Musup or Dere Yame plays a very important role in bringing all round development of the village who keeps alive the strength; the beauty; and uniqueness of the high and mighty Musup and Kebang system of the Adi community. They play multifaceted roles; as a protector to messenger of Adi village. Dere Yame or Musup Yame has occupied a strategic position in Adi community that is beyond one’s positive reception. Musup Yame acts as the policemen or security guards of the village. They always keep stand and ready to enforce law and order made through Kebang or some elderly people of Adi village. They are entrusted to implement or make people to obey the law and order framed through Kebang. In case of breakdown of law and order or declaration of war or any other problems threatening the very safety and security of the village, the Musup Yame have to stand at first to defend the village. In short, Kebang is the lawmaker and Musup Yame- the enforcer. Musup Yame is the real messenger of the villagers. If the Kebang or elderly people fix time and date of any developmental or community work, community hunting and fishing, festivals, rituals or any taboo for the coming days then, it is the exclusive duty of Musup Yame to convey the message to the villagers. Generally, the message is conveyed at twilight in the form of Googging in every nook and corner of the village. In this regard, their special services to public in the form of informing the death of a person have been appreciated since the time immemorial. Musup Yame are also being delegated the responsibility to act as a collector to collect indemnity, fines etc, from those villagers who remain absent from the Kebang or community work, community hunting and fishing, festivals, rituals or any taboo. Conducting Ponung and Delong in any Gidi is inevitable without the initiative and active involvement of Musup Yame. In addition to this, they always take a driver’s seat in Mibo Yamrik of guest or dignitaries in the Dere or Musup. It is fascinating to learn that, almost every Adi villages are encircled with a Dolung Etor , which is constructed and taken care jointly by the villagers. This fence helps in protection of agricultural field from domesticated animals as domesticate animals of the villagers are kept strayed within the community fence and it also marks the beginning of agricultural field thereby, completion of the very settlement area of a particular village. In construction and maintenance of this community fencing system, Musup Yame render exceptional service right from Googging to collection of fines from the public who kept absent from the construction or maintenance work of the same. Kirum Ruknam has been one great pieces of attraction of the Adi people. It is either in the form of hunting or fishing. In this noble job, they flaunt high degree of leadership to the public up right conveying message to collection of fine from the public who remain absent. Moreover, they also provide yeoman services to the public and bereaved family in case of Taleng Simang Lanam and Nyipong Simang Ago Papo . In some case, even they devote more than 4 days to probe a missing fellow being that might have been drown, committed suicide, gone missing etc. in this situation, they are being trained to put up lion’s heart and fox’s brain.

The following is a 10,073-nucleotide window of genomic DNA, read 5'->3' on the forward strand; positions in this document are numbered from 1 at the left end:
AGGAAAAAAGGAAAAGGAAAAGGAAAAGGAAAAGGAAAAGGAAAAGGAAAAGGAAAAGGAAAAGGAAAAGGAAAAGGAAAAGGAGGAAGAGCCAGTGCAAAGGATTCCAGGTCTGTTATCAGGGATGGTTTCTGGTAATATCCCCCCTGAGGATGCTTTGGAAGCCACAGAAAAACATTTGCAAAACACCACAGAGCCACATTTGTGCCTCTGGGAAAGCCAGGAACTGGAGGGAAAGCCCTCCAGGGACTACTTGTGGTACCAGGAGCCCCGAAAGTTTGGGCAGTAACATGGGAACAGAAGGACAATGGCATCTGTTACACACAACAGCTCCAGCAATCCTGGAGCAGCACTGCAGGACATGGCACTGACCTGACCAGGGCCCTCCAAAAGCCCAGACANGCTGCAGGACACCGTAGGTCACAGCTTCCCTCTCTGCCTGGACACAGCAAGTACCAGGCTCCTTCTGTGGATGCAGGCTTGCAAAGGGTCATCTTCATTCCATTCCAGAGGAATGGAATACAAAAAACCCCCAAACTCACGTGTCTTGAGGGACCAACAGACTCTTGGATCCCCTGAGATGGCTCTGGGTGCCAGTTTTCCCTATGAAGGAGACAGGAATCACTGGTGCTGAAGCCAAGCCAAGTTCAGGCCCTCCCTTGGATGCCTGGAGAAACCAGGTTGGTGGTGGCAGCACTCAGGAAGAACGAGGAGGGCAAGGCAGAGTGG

PRESENT PICTURE OF MUSUP YAME